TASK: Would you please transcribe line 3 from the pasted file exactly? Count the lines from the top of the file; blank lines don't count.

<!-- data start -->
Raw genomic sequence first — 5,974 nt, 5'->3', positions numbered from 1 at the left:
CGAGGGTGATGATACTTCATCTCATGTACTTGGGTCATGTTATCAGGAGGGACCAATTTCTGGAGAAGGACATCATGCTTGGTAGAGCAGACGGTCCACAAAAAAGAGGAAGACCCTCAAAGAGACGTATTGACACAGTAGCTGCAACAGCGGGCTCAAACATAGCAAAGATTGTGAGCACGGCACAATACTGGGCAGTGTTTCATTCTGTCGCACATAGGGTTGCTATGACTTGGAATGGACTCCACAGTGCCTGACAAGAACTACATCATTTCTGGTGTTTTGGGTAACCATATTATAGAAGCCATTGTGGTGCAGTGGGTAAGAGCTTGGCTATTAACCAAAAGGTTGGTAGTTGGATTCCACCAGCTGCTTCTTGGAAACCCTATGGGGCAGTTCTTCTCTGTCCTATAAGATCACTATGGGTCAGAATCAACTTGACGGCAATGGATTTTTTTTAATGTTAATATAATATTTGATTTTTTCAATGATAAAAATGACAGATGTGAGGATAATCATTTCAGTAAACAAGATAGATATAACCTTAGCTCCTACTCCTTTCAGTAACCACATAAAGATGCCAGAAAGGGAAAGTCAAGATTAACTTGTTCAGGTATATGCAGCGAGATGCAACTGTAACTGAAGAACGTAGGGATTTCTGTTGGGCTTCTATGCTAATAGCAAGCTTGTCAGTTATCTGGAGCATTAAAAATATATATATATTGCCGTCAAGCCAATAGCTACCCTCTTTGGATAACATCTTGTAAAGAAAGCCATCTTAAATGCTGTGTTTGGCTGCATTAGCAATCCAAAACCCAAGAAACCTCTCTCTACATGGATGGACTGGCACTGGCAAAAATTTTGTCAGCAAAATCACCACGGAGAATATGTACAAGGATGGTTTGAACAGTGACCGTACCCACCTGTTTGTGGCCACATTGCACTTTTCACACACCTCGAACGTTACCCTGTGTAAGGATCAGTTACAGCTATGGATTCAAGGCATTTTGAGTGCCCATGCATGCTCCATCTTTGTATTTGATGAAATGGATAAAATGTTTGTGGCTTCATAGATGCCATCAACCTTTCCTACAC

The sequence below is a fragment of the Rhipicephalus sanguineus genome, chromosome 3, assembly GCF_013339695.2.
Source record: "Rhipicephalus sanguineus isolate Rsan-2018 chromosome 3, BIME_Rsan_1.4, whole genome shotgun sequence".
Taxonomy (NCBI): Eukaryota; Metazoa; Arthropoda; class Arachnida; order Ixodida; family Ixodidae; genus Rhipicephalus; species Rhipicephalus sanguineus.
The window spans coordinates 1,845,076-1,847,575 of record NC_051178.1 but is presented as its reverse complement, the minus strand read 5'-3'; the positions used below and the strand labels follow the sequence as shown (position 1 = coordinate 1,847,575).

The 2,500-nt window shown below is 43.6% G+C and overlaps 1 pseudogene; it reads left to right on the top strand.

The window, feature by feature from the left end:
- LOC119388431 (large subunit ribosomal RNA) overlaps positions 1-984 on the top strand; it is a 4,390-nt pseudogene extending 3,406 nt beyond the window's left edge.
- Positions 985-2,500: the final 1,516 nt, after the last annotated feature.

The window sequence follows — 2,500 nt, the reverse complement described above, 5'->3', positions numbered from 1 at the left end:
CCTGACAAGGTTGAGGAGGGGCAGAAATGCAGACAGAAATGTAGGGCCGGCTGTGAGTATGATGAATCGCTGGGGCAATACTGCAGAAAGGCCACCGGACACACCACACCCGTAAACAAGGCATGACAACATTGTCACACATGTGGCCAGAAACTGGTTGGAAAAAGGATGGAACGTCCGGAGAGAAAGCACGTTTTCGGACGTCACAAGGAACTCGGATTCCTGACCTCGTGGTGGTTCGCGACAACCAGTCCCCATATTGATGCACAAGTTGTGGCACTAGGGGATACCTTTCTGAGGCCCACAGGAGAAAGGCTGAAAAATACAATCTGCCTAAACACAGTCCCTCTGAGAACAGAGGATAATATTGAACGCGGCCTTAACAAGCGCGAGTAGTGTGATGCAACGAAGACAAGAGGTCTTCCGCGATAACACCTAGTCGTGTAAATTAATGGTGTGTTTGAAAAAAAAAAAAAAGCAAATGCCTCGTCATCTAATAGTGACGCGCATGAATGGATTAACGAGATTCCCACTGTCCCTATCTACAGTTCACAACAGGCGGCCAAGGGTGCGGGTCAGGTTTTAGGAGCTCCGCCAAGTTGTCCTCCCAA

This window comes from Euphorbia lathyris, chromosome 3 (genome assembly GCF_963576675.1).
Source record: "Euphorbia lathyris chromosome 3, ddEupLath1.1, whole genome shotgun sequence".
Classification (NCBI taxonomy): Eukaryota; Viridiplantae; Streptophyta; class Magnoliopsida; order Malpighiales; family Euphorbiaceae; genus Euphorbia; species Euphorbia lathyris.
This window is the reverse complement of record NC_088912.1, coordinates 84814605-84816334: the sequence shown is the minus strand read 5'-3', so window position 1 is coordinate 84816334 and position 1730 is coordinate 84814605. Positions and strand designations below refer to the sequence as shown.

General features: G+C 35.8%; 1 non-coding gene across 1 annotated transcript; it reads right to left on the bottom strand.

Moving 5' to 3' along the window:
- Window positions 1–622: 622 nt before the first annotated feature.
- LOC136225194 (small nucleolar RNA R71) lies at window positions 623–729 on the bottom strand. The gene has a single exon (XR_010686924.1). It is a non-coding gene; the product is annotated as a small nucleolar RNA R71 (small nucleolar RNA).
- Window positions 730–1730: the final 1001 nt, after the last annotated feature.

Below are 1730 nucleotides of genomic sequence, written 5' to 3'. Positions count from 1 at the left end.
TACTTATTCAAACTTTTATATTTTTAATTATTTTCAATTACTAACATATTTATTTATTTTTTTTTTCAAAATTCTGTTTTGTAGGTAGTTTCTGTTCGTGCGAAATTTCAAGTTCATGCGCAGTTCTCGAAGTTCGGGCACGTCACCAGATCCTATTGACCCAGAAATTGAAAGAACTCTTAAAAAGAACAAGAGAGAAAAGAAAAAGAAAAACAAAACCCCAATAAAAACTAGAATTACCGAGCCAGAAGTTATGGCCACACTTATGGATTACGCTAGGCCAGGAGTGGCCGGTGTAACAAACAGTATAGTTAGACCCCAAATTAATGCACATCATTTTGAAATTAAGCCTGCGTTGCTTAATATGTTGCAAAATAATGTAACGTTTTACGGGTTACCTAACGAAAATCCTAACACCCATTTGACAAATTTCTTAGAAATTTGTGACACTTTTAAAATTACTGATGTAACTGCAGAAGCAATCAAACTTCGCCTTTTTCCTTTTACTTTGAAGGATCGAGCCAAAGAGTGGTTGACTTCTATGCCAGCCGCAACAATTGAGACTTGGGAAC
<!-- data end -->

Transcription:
The sequence below is a fragment of the Rhipicephalus sanguineus genome, chromosome 3, assembly GCF_013339695.2.